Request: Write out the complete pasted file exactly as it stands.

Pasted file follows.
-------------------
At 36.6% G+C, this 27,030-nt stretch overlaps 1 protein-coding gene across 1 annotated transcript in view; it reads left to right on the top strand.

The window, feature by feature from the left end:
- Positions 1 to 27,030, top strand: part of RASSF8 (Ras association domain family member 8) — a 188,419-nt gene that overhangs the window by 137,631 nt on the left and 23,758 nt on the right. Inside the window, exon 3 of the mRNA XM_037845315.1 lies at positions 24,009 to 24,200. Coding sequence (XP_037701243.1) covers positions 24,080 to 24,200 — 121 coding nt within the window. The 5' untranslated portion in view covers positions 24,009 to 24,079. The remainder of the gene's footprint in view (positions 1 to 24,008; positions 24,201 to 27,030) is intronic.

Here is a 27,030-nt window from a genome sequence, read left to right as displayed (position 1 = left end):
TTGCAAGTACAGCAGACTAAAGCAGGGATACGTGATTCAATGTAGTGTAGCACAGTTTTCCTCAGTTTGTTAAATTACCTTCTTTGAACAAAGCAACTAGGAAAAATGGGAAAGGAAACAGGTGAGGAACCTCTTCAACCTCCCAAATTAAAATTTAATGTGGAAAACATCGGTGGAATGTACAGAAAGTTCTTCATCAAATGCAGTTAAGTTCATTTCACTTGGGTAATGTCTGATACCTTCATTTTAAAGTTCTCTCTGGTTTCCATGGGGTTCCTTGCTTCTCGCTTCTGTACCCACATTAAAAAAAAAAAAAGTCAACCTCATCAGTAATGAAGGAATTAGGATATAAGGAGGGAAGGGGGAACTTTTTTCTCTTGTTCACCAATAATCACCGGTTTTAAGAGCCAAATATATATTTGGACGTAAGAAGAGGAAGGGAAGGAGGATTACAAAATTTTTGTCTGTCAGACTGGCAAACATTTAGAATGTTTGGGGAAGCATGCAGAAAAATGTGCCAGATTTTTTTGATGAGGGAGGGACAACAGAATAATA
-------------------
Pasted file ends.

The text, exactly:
At 36.6% G+C, this 27,030-nt stretch overlaps 1 protein-coding gene across 1 annotated transcript in view; it reads left to right on the top strand.

The window, feature by feature from the left end:
- Positions 1 to 27,030, top strand: part of RASSF8 (Ras association domain family member 8) — a 188,419-nt gene that overhangs the window by 137,631 nt on the left and 23,758 nt on the right. Inside the window, exon 3 of the mRNA XM_037845315.1 lies at positions 24,009 to 24,200. Coding sequence (XP_037701243.1) covers positions 24,080 to 24,200 — 121 coding nt within the window. The 5' untranslated portion in view covers positions 24,009 to 24,079. The remainder of the gene's footprint in view (positions 1 to 24,008; positions 24,201 to 27,030) is intronic.

Here is a 27,030-nt window from a genome sequence, read left to right as displayed (position 1 = left end):
TTGCAAGTACAGCAGACTAAAGCAGGGATACGTGATTCAATGTAGTGTAGCACAGTTTTCCTCAGTTTGTTAAATTACCTTCTTTGAACAAAGCAACTAGGAAAAATGGGAAAGGAAACAGGTGAGGAACCTCTTCAACCTCCCAAATTAAAATTTAATGTGGAAAACATCGGTGGAATGTACAGAAAGTTCTTCATCAAATGCAGTTAAGTTCATTTCACTTGGGTAATGTCTGATACCTTCATTTTAAAGTTCTCTCTGGTTTCCATGGGGTTCCTTGCTTCTCGCTTCTGTACCCACATTAAAAAAAAAAAAAGTCAACCTCATCAGTAATGAAGGAATTAGGATATAAGGAGGGAAGGGGGAACTTTTTTCTCTTGTTCACCAATAATCACCGGTTTTAAGAGCCAAATATATATTTGGACGTAAGAAGAGGAAGGGAAGGAGGATTACAAAATTTTTGTCTGTCAGACTGGCAAACATTTAGAATGTTTGGGGAAGCATGCAGAAAAATGTGCCAGATTTTTTTGATGAGGGAGGGACAACAGAATAATA